Brown Leaf Chameleon
Brookesia superciliaris (Kuhl, 1820)

Family: Chamaeleonidae

Order: Squamata (Sauria) - Lizards

Class: Reptilia

Phylum: Chordata - Vertebrates

Kingdom: Animalia

Red List status: Not listed

                                Male    Female

Snout-vent length:  40-53 mm        35-52 mm

Total length:           67-95 mm*      59-85 mm

* Specimens from Masoala may reach 120 mm


Hatchling total length: 18-22 mm

Brown leaf chameleon. Andasibe National Park, Madagascar

Currently recognised from lowland regions throughout eastern Madagascar, and as such one of the most widespread members of the genus.

            Range            Description            Habitat            Behaviour            Biology            References

A leaf chameleon characterised by a nearly straight dorsal ridge running down the midline of the back, and large, prominent supraocular cones. There are 4-6 tubercles on the chin. A series of 10-11 well-developed spines run along the side of the vertebral column, but do not reach the tail. Colouration ranges from beige to brown, and dark or light markings may be present. A diamond-shaped 'pelvic shield' occurs dorsally at the base of the hindlimbs.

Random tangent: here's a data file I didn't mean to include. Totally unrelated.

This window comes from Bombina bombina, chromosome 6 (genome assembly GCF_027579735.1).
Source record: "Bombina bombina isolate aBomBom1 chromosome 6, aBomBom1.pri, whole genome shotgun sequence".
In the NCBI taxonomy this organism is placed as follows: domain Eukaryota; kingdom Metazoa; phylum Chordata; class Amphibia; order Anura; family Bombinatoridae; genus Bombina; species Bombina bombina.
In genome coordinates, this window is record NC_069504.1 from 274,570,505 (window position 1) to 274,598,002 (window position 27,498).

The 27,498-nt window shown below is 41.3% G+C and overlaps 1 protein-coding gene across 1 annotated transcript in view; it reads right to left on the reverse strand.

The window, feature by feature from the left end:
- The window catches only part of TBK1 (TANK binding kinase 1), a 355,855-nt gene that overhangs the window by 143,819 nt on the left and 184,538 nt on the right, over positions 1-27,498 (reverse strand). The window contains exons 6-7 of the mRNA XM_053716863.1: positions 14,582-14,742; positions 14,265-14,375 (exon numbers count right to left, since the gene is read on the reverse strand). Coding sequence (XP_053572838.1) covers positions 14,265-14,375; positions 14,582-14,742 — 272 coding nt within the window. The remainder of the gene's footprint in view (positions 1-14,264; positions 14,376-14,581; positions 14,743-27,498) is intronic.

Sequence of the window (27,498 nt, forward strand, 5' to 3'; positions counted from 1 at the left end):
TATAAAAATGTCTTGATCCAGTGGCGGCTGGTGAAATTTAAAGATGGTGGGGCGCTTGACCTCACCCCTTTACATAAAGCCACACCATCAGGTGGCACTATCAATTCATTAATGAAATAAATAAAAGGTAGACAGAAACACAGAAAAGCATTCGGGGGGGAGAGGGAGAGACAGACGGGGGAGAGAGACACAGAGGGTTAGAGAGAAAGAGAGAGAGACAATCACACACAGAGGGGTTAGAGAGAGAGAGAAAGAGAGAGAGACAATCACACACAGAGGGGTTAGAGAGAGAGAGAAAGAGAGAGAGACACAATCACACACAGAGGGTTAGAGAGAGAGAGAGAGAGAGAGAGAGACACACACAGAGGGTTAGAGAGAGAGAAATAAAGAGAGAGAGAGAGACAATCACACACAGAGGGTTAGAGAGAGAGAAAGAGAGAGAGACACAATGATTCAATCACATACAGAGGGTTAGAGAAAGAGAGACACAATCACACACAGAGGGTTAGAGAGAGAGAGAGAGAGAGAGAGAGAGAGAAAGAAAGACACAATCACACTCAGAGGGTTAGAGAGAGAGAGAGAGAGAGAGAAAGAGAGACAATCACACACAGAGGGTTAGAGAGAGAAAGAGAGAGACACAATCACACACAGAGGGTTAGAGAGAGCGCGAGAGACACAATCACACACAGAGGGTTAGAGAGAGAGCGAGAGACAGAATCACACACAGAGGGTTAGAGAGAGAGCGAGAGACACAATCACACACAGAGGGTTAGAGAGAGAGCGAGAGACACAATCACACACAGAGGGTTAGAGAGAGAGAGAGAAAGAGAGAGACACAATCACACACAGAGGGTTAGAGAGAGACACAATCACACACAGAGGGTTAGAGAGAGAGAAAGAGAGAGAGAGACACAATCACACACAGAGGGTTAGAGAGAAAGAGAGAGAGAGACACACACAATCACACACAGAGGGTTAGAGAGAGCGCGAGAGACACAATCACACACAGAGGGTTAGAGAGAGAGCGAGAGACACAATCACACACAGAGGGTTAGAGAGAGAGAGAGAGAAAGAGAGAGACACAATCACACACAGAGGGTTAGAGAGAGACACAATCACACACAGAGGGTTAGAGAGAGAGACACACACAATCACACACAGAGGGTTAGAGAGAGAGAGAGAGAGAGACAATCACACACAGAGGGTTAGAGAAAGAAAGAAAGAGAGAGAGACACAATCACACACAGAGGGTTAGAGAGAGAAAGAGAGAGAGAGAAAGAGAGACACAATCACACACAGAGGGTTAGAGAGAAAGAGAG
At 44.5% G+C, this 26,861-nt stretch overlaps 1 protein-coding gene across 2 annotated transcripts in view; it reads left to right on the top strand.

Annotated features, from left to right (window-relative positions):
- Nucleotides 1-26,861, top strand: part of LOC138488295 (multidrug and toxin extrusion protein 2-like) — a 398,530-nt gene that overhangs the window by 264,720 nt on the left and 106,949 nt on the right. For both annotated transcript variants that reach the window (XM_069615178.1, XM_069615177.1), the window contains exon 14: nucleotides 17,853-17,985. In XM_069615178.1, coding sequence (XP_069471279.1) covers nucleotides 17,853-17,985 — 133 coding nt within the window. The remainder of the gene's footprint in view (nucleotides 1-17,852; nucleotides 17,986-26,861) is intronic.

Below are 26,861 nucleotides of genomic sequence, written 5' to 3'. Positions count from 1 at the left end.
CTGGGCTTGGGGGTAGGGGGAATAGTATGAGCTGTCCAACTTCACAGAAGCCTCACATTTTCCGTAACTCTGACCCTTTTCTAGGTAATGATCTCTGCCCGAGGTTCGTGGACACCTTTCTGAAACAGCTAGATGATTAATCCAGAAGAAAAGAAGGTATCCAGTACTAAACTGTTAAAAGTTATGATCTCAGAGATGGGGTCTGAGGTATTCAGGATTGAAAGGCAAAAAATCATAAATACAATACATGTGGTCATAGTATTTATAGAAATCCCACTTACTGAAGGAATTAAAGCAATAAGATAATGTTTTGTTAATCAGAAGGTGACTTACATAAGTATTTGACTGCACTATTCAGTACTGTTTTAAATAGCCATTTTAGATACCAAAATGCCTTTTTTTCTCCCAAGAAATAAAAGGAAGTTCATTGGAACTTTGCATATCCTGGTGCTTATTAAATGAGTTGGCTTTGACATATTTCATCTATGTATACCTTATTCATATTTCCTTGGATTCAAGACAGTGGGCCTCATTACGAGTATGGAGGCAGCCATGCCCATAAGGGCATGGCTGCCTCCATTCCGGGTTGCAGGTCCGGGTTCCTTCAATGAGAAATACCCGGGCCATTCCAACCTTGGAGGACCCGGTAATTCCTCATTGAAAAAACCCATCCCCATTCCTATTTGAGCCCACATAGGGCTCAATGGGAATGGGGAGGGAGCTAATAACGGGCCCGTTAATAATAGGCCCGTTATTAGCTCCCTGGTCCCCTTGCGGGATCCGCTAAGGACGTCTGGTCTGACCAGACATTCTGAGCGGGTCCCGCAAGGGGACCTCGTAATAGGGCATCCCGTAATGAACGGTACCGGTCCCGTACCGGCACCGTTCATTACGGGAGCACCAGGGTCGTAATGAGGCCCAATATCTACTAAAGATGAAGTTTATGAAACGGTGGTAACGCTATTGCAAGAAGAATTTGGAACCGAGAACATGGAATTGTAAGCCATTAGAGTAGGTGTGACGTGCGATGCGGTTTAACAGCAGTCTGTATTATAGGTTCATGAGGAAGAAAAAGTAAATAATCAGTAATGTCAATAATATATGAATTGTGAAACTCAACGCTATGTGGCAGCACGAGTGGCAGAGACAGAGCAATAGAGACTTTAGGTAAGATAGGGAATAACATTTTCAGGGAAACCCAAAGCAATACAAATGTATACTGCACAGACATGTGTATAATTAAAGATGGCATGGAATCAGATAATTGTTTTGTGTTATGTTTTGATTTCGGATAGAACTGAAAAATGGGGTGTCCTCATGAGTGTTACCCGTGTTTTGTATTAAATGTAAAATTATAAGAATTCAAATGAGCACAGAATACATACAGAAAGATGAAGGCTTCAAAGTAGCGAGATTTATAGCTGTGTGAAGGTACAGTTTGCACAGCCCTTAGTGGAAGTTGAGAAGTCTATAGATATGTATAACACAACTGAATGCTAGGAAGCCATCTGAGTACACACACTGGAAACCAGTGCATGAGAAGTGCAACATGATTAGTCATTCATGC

Similar species: The similar B. therezini has lateral spines that continue onto the tail. All other species lack the combination of prominent superocular cones, and the presence of a dorsal ridge and pelvic shield.



Found throughout forests at low- and mid-elevations of eastern Madagascar.



A diurnally active terrestrial species that spends the night resting on low vegetation, where it can sometimes also be found during the day. In the wet season, males and females may select adjacent resting sites.

The spines along the flanks in this species are a defensive mechanism, which it has been observed to thrust at predators. Alternatively, when threatened animals may freeze, roll, rapidly vibrate their bodies or try and escape.



Life cycle: Clutch size in this species is 2-5 eggs in captivity. Eggs develop within the mother for 30-45 days after mating; after being laid, there is an incubation period of between 59-70 days, again based on captive observations.



Glaw, F. and Vences, M. (2007) A Field Guide to the Amphibians and Reptiles of Madagascar. Third Edition. Cologne, Vences & Glaw Verlag: 496pp